Bad idea, Cowen warns. If you explain that washing dishes is her family responsibility, she may not always obey, but at least she'll feel some obligation. Bring payment into the picture, and her motivation changes. It becomes a market transaction, writes Cowen, and "the parent becomes a boss rather than an object of deserved loyalty." Your daughter will be less likely to reach for the Palmolive and more inclined to find part-time work that earns respect from her friends. "Expect dirtier dishes," Cowen concludes.

If you're visiting an art museum, your Inner Economist has tips to improve your experience. In each room, decide which painting you'd steal. "This forces us to keep thinking critically about the displays," Cowen writes. "If the alarm system was shut down and the guards went away, should I carry home the Cezanne, the Manet, or the Renoir?" If imaginary theft gives you qualms, pretend you're shopping. "We are probably better trained at shopping than looking at pictures," Cowen explains. How would you spend $500,000 at the Met? The smaller your imaginary budget, the better chance you'll avoid famous paintings and find interesting, lesser-known works.

Cowen also offers techniques for fine dining. At upscale restaurants, many people mistakenly order items they could easily cook at home. Instead, Cowen suggests, "order the item you are least likely to think you want." Chances are, you'll be happily surprised.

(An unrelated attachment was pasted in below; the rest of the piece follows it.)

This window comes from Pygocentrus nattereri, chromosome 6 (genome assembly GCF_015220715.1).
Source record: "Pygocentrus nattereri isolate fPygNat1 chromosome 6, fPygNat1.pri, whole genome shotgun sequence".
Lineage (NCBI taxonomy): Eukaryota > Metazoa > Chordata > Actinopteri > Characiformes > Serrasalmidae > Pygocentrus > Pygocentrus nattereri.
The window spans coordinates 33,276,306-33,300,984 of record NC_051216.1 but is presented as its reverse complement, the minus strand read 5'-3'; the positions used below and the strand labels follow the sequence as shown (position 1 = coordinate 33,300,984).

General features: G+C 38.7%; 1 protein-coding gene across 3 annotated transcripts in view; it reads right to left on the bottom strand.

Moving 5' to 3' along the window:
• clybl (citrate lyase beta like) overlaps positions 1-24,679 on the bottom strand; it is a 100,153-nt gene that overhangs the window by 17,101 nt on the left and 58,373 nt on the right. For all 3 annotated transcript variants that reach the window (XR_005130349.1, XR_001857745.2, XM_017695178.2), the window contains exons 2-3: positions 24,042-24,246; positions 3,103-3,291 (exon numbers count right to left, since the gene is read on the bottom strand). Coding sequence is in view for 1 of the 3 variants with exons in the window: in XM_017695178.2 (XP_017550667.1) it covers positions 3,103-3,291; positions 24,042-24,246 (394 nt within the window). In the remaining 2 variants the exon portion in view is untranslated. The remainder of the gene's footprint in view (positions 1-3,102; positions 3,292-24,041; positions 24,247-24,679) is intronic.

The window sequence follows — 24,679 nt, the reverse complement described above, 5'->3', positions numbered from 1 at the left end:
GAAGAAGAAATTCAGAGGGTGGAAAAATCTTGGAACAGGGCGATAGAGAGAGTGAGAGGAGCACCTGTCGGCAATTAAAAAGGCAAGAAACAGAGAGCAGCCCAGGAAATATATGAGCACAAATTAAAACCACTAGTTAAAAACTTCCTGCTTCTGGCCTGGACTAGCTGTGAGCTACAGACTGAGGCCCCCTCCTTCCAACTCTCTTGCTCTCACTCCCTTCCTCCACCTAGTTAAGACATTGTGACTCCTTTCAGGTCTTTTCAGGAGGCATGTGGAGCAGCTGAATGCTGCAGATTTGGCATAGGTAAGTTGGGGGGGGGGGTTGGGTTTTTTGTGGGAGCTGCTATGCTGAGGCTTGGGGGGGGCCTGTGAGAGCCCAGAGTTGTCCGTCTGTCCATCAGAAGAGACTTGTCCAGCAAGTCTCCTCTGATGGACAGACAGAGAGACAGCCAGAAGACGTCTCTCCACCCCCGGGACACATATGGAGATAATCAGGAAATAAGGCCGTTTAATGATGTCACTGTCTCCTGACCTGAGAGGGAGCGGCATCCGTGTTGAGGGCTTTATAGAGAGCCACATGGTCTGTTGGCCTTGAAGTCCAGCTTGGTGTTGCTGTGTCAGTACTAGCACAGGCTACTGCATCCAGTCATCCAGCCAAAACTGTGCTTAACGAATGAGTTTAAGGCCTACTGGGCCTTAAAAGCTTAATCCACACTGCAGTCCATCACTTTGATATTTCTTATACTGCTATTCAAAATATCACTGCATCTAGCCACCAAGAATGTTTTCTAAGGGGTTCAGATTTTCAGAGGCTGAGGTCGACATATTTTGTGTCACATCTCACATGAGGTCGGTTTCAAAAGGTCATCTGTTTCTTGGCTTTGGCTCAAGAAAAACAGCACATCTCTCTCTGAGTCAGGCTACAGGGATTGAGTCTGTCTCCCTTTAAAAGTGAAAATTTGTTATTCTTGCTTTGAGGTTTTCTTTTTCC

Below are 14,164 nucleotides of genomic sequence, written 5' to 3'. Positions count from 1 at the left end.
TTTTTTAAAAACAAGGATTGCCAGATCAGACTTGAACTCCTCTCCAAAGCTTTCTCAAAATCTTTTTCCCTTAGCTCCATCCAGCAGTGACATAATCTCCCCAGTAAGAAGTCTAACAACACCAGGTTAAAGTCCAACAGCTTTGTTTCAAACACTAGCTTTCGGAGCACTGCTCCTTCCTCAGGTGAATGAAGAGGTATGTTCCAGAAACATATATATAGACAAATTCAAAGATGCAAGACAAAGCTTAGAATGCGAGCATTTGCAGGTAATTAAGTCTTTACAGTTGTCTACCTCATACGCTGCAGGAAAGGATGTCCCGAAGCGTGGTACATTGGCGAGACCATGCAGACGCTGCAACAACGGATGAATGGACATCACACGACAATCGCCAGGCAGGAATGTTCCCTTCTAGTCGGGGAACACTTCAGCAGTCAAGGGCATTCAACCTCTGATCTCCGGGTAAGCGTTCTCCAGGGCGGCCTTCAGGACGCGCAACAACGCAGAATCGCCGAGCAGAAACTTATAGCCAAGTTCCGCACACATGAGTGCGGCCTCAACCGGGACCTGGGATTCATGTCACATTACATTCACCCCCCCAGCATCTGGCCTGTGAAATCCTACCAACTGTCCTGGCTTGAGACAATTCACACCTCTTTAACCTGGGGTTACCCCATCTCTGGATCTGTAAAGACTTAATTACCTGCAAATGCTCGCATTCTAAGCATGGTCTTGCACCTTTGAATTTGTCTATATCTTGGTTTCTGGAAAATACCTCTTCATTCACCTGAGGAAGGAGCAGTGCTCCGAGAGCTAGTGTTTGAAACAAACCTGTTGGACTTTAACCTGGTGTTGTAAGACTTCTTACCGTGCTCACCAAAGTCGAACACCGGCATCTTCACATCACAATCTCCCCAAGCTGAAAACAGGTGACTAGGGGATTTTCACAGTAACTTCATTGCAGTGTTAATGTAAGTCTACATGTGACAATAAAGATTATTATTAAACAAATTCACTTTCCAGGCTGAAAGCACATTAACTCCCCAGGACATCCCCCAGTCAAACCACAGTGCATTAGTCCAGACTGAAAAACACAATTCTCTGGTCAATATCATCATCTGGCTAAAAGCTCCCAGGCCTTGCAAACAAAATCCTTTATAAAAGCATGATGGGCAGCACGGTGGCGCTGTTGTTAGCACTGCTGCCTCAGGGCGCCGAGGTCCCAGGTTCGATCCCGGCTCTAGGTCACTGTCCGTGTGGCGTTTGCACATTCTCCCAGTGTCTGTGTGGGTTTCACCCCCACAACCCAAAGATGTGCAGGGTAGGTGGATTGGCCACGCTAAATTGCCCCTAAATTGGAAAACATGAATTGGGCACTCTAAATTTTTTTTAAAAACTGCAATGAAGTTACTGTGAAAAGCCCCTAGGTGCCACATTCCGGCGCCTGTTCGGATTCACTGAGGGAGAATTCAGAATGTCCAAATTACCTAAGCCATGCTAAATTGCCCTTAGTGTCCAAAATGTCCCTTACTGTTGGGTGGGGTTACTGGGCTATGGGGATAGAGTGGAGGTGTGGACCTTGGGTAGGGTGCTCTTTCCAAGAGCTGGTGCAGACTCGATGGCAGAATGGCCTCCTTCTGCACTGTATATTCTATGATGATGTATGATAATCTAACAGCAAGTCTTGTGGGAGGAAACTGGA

And if you're seeking great food overseas, Cowen offers ruthless economic logic: "It sounds heartless, but look for a big gap between the rich and the poor." Wealthy people are a strong market for tasty food, Cowen argues, and poor people will cook for low wages. "My meals in Mexico, India, and Brazil are typically delicious and cheap," he says.

Cowen encourages readers to disregard so-called sunk costs -- the money or time we've already spent on something -- and to make decisions based on future prospects. If a waiter doesn't know what entrée to recommend, walk out of the restaurant. If a movie is boring, leave halfway. If the book you're reading isn't "the best possible book I can be reading right now," find another.

That's all very well, I suppose. But what if finding parking near another restaurant could consume half your evening? What if you're at that movie with a date? And what if that book you're reading is, say, Discover Your Inner Economist?

Perhaps the ultimate affirmation of the Freakonomics phenomenon -- beyond the spate of copycat books -- is the backlash it has sparked. In April, the New Republic published an essay decrying the rise of "cute-o-nomics," lamenting that "clever" topics are crowding out important economic research.

If anything, I'd imagine Freakonomics helps the economics profession, attracting new students and making the dismal science a smidgen less dismal. When's the last time you saw someone thumbing through Keynes's General Theory at the beach?

Yet Keynes remains instructive here. Nixon's praise, ironically, came just as traditional Keynesianism began to fall from favor. High inflation and persistent unemployment during the 1970s undermined the notion that governments can ensure economic stability. Alternative economic theories soon prevailed, at least for a while.